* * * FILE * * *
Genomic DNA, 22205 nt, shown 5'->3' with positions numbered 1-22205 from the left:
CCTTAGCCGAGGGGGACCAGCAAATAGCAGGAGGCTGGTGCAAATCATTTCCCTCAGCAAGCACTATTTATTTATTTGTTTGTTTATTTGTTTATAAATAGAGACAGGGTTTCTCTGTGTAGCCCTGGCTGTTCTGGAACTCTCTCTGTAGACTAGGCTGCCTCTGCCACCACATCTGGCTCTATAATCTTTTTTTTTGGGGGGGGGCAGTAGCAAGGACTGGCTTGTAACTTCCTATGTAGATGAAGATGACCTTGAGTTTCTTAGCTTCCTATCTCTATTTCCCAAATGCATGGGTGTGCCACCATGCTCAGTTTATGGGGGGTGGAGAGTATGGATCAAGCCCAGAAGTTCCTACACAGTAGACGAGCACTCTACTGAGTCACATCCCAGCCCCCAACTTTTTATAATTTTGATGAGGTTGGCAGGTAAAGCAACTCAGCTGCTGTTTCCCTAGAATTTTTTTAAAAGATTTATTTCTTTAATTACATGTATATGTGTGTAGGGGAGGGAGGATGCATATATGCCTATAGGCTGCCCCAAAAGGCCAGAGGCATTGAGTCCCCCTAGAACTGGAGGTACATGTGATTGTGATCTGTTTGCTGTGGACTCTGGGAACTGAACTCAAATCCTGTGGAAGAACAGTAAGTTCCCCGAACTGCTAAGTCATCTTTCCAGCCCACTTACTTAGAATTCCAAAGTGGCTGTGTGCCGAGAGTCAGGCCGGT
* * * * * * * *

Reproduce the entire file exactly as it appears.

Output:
Genomic DNA, 22205 nt, shown 5'->3' with positions numbered 1-22205 from the left:
CCTTAGCCGAGGGGGACCAGCAAATAGCAGGAGGCTGGTGCAAATCATTTCCCTCAGCAAGCACTATTTATTTATTTGTTTGTTTATTTGTTTATAAATAGAGACAGGGTTTCTCTGTGTAGCCCTGGCTGTTCTGGAACTCTCTCTGTAGACTAGGCTGCCTCTGCCACCACATCTGGCTCTATAATCTTTTTTTTTGGGGGGGGGCAGTAGCAAGGACTGGCTTGTAACTTCCTATGTAGATGAAGATGACCTTGAGTTTCTTAGCTTCCTATCTCTATTTCCCAAATGCATGGGTGTGCCACCATGCTCAGTTTATGGGGGGTGGAGAGTATGGATCAAGCCCAGAAGTTCCTACACAGTAGACGAGCACTCTACTGAGTCACATCCCAGCCCCCAACTTTTTATAATTTTGATGAGGTTGGCAGGTAAAGCAACTCAGCTGCTGTTTCCCTAGAATTTTTTTAAAAGATTTATTTCTTTAATTACATGTATATGTGTGTAGGGGAGGGAGGATGCATATATGCCTATAGGCTGCCCCAAAAGGCCAGAGGCATTGAGTCCCCCTAGAACTGGAGGTACATGTGATTGTGATCTGTTTGCTGTGGACTCTGGGAACTGAACTCAAATCCTGTGGAAGAACAGTAAGTTCCCCGAACTGCTAAGTCATCTTTCCAGCCCACTTACTTAGAATTCCAAAGTGGCTGTGTGCCGAGAGTCAGGCCGGT